• It's STILL all about search...

    People, Google really doesn't care what you use to author your documents, they just want them indexed in google, shared by google and preferably stored by google.

    I'm betting there are going to be a ton of spreadsheets authored in excel and shared via google. does google care where it's authored? no.. does it want to know who you're sharing the data with and what kind of data it is?

    you bet.

    do not forget, google is an advertising company. the more information that they have, the better they can target ads, the more money they make. period.
  • More of Tom's socialist babblings

    Tom, I'm going to be honest with you: you're a left-wing socialist, and you live in your own little world. Let me explain.

    Please take a gander at this chart from Garrett Rogers's blog right here on ZDNet:

    You will notice that Google Search has a roughly 80% market share. Now check out the second line, Google Image Search. Hmm... how strange -- [i]only 9.5%[/i]. Gmail is even worse, [i]only holding a 5.5% share[/i]. News is next, at [i]a pitiful 1.5%[/i].

    The fact of the matter is, the only thing Google has going for them is searching. But even if all of Google's services were wildly popular, let me remind you that we live in [i]the United States[/i] and we practice something here called [i]capitalism[/i]. If this disgusts you, please move to Zimbabwe.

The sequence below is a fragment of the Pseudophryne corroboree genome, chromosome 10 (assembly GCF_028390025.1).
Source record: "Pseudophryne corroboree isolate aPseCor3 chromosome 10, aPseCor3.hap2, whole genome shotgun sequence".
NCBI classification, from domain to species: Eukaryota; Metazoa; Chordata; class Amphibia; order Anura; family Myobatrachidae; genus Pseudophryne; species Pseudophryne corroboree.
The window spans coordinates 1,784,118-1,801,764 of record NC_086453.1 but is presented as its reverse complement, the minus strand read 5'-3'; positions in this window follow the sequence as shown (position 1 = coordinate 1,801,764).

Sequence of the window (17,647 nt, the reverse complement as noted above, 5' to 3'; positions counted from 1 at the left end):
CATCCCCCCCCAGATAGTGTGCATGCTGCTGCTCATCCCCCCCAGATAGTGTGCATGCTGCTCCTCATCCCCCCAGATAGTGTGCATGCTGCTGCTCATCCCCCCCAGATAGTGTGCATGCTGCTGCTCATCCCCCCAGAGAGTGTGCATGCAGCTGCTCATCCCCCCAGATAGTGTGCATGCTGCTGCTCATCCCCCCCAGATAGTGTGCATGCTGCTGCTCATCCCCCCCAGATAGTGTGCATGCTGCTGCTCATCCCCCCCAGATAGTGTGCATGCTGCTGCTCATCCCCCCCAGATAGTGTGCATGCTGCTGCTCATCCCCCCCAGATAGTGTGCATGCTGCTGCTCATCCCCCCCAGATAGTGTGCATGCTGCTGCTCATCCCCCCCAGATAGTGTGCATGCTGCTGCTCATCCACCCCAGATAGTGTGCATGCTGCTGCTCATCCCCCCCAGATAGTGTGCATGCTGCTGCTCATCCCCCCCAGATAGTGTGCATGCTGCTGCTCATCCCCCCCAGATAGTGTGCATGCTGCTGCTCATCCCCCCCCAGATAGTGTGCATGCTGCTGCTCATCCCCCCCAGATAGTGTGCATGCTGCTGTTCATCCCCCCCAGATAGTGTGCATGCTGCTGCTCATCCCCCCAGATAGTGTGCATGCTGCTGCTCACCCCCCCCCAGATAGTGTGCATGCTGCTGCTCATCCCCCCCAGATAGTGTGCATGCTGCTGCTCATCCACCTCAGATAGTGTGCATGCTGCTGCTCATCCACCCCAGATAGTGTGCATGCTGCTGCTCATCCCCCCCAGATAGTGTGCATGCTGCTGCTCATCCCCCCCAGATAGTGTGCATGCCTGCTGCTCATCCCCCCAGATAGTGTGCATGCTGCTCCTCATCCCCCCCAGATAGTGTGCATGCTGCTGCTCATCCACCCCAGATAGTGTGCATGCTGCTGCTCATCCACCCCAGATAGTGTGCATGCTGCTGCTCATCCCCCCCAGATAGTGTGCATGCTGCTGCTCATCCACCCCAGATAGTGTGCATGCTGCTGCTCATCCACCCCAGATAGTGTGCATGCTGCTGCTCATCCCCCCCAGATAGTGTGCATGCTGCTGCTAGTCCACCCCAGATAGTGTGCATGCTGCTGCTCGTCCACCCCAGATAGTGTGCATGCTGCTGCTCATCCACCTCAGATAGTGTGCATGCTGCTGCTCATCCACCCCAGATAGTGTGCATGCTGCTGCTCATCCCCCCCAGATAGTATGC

For the love of doughnuts, Tom, put down the Koolaid.
  • Directionless

    I've worked in marketing for 10 years and I can spot a company without a plan. They locked up search when everybody else was asleep at the switch, now, with competitors waking, they are throwing everything they can think of against the wall, hoping an alternate source of revenue will stick.

    There's no "master strategy" here. They're directionless.
  • ** Completely missed the point **

    Google has realized that it is difficult to go out and index all of the worlds information. There are many dimensions to this equation.

    One is that some information is personal. A user who wishes to search for something also wishes to search their personal information. This is where google desktop comes in.

    Another problem is that some product catalogs are enormous and navigating all the different options can be impossible for a web crawler. For this there is Froogle and more recently google base, which is integrated with froogle.

    Putting your information into google spreadsheet allows google easier access to index the information for you. It is another place where much of the worlds information is buried in proprietary standards.

    They are making small and very useful programs and linking them together. Once all the products are created and all the links are there, then, they probably will be able to index all of the information.